He said the inspection regime would be crucial in challenging such schools.

"To my mind you cannot have a school which teaches creationism" he said. "And one thing that we will make absolutely clear is that you can not have schools that are set up which teach people things which are clearly at varience with what we know to be scientific fact."


I'll stick my neck out and suggest that the creationists/fundamentalists will be lobbying against this over coming months. The public will be the last to known.

Moreover, I don't take politicians at face value. The Financial Times magazine on Saturday had a long report on how evangelicals were influencing Tory Party policies on such areas as abortion and tax relief for married couples. They are going the same way as American fundamentalists.
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Postby Peter Henderson » Mon Feb 15, 2010 3:48 pm

will they do it in Vardy schools then?


Or here even:

http://www.christianschoolstrust.co.uk/ ... y/image/67
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Re: Tories would ban creationism teaching!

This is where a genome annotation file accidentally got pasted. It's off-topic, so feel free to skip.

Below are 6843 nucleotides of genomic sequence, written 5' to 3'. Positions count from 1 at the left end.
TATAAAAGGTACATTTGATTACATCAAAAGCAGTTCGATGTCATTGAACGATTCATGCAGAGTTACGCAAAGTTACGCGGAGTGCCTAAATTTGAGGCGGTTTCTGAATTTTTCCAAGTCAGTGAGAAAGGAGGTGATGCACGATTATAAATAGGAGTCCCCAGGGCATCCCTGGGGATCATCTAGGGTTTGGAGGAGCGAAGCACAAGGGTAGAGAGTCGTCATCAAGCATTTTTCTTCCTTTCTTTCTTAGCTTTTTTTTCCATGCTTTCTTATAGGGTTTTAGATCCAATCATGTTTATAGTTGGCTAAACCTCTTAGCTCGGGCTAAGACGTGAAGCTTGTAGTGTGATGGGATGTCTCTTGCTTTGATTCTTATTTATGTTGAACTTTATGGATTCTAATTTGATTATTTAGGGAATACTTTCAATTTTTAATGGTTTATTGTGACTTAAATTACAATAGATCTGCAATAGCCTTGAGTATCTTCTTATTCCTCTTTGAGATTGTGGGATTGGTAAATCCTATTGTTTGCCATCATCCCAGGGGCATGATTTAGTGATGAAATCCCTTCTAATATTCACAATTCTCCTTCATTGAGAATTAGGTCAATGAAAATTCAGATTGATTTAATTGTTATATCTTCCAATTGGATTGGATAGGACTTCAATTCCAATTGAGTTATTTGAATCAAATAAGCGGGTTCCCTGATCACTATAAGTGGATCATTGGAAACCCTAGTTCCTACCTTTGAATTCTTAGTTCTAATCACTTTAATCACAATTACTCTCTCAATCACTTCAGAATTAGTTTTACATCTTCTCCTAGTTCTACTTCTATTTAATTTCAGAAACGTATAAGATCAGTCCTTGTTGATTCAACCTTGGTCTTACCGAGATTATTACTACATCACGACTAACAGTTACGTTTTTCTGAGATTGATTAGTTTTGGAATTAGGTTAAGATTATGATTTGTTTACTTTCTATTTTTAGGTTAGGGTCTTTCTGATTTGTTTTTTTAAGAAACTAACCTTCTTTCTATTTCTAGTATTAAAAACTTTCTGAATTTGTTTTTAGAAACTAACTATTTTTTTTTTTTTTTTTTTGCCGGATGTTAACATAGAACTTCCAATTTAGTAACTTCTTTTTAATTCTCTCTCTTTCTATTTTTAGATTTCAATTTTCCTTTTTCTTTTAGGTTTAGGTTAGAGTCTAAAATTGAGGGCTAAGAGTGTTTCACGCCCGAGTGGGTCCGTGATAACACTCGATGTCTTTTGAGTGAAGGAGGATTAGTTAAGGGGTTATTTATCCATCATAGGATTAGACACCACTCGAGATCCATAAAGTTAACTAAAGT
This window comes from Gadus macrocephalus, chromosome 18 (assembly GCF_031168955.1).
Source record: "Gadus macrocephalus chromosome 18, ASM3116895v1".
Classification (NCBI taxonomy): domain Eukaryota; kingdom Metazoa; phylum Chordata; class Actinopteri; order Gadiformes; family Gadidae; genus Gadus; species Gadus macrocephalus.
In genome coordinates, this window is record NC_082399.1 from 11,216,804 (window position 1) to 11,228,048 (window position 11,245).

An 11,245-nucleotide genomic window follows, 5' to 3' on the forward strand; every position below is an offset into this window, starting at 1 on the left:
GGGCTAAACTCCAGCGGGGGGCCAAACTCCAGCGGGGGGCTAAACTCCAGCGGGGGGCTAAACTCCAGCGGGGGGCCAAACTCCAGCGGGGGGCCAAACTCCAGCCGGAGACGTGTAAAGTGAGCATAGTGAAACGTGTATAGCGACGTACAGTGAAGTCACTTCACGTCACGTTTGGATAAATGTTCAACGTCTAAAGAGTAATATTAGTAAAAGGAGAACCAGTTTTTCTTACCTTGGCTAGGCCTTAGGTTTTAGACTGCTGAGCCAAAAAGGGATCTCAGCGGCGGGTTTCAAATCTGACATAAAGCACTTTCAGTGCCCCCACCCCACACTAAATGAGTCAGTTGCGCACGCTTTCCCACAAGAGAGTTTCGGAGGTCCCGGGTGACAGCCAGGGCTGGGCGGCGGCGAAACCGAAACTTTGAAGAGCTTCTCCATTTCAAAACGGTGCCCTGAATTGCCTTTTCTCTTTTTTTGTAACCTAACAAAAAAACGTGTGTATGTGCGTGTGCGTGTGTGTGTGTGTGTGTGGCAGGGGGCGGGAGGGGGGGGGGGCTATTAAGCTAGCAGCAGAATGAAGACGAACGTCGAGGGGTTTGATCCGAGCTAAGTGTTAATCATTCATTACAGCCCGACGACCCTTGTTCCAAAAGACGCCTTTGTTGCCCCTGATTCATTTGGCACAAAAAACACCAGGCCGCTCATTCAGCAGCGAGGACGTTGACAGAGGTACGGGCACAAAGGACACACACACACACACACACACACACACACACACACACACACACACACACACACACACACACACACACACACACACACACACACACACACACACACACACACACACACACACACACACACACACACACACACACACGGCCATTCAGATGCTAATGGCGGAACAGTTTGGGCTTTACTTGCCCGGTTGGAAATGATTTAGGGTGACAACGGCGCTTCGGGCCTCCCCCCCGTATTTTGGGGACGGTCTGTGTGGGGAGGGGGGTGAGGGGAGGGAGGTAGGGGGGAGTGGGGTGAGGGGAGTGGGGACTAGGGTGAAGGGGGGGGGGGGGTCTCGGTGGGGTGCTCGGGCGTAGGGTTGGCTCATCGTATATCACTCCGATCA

Postby marcsurtees » Mon Feb 15, 2010 7:47 pm

allybalder wrote:Michael Gove MP told BBC1's Andrew Marr programme on Sunday morning (14 February) that "fundamentalist groups" who taught in a way that undermined "democratic values" would be challenged, and if necessary, closed down.

He said the inspection regime would be crucial in challenging such schools.

"To my mind you cannot have a school which teaches creationism" he said. "And one thing that we will make absolutely clear is that you can not have schools that are set up which teach people things which are clearly at varience with what we know to be scientific fact."


So now democracy means that everyone has to believe the same things!
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Postby Kekerusey » Mon Feb 15, 2010 8:41 pm